Friday, December 5, 2014

My Bug-Out Bag: Part 1 of Many

Not actually Erin.
& is used with permission.
Since Evelyn and others have shown you their bug-out bags, it's probably time to show you mine. However, because mine is big and filled with a lot of stuff (probably too much stuff, if I'm being honest), I'm going to do it in sections rather than dump a lot of pictures on you at once.

Before we get started, let me say this: I want feedback. I may not have this loaded optimally, and I may have forgotten something or have too many of one kind of thing and not enough of another.

The core of my bug-out system is this, the High Sierra Appalachian 75. The 75 stands for its volume of 75 liters; that's 4576.78 cubic inches of space. It was a birthday present.

Picture courtesy of
I chose this pack for several reasons:
  1. A hip belt that puts weight on my pelvis rather than my shoulders.
  2. Big internal capacity.
  3. Lots of storage space.
  4. Individual compartments to keep things organized.
  5. It comes with its own rainfly.
I picked Amazon green because it will blend in with foliage (should that ever be necessary) without making me look like an obvious prepper/survivalist by being all camouflage and MOLLE-strapped.

Oh, don't worry, the camo is taken care of internally...

Here is what is in the sleeping bag compartment:

A pair of jeans, because it's important to have a change of clothes, and because jeans are tough and versatile.  (A shirt, socks and underwear are in the main compartment.)

A camp towel that I got from Walmart, and an ultra-compact sleeping bag by Suisse Sport. I picked this one because it has a 4-star rating with over 1,000 reviews, and with a compression sack it shrinks down to about the size of a coffee can. It's only rated for 30 degrees F, but I live in Florida so that isn't an issue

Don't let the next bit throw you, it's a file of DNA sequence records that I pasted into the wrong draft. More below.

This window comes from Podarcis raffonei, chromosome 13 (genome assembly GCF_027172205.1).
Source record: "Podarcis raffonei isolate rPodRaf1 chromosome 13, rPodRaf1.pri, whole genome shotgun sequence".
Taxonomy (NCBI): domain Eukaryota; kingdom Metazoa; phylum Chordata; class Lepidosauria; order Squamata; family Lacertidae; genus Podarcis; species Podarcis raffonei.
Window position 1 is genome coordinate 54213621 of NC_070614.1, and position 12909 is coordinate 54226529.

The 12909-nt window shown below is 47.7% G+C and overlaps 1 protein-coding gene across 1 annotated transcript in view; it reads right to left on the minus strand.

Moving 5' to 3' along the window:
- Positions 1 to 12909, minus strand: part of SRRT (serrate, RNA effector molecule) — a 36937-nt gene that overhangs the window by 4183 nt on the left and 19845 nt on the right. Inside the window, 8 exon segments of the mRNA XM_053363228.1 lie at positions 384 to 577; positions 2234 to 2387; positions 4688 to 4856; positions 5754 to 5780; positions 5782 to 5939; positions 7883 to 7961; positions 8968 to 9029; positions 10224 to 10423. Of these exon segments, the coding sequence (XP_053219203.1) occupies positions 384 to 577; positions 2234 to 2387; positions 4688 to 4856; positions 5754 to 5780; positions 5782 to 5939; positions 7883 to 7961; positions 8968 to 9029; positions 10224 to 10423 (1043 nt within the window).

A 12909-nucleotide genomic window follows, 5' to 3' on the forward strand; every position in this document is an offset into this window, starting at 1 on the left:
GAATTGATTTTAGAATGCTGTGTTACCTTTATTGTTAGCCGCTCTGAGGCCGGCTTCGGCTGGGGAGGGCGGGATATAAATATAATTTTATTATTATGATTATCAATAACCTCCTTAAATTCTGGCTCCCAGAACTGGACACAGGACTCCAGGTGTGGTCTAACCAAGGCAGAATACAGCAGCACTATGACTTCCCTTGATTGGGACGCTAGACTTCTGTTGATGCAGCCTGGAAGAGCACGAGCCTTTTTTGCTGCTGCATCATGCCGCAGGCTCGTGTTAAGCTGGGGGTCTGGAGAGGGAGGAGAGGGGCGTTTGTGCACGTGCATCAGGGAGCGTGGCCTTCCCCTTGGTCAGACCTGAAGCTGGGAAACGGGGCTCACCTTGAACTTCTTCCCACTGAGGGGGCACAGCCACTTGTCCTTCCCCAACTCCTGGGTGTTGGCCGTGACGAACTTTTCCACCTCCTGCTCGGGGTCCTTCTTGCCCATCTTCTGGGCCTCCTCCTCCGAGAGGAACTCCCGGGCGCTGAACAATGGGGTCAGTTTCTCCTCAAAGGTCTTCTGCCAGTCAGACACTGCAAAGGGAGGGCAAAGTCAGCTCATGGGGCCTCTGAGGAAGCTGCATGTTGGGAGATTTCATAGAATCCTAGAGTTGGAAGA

From left to right:
  • 10-liter folding sink;
  • one of those fleece blankets that charities send when they want money (this is in case I don't want to sleep onside the sleeping bag but still want something over me);
  • an Exped air pillow, medium. I need the extra thickness because I'm a side-sleeper.

 A waterproof camo tarp that I bought online either from Sportsman's Guide or Cheaper than Dirt, I don't exactly recall which. I don't remember the size but it's large enough to cover most 2-person tents, so I'm going to say it's about 10'x10'.

Picture courtesy of

In the "water bottle pouches" to either side of this compartment I have placed an Adventure Medical Thermolite Bivvy (for the rare situations when it might get below 30*, or if I find myself further north, I can put my sleeping bag inside it) and a Klymit Static V air pad.

Why do I have them in the water bottle pockets?  Because I use a hydration bladder, which keeps the water higher and between my shoulders. One should always pack the heavy stuff as close to your back as possible, with lighter and bulkier things at the very bottom and very top.

Next week:  The exterior 

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